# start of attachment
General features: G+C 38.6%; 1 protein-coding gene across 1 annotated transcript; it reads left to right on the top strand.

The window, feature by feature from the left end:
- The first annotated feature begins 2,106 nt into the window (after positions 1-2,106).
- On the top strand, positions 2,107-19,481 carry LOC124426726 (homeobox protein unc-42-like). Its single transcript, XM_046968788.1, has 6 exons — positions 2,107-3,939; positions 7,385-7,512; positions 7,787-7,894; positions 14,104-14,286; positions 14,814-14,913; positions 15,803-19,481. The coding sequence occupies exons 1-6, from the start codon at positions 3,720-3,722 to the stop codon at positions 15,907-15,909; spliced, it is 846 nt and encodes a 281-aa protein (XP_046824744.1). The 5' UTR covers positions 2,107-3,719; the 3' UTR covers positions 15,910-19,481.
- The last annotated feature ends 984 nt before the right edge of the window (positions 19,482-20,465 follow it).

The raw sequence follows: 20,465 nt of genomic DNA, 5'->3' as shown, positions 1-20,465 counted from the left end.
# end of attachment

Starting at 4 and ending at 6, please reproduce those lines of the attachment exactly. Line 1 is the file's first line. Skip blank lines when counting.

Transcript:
- On the top strand, positions 2,107-19,481 carry LOC124426726 (homeobox protein unc-42-like). Its single transcript, XM_046968788.1, has 6 exons — positions 2,107-3,939; positions 7,385-7,512; positions 7,787-7,894; positions 14,104-14,286; positions 14,814-14,913; positions 15,803-19,481. The coding sequence occupies exons 1-6, from the start codon at positions 3,720-3,722 to the stop codon at positions 15,907-15,909; spliced, it is 846 nt and encodes a 281-aa protein (XP_046824744.1). The 5' UTR covers positions 2,107-3,719; the 3' UTR covers positions 15,910-19,481.
- The last annotated feature ends 984 nt before the right edge of the window (positions 19,482-20,465 follow it).

The raw sequence follows: 20,465 nt of genomic DNA, 5'->3' as shown, positions 1-20,465 counted from the left end.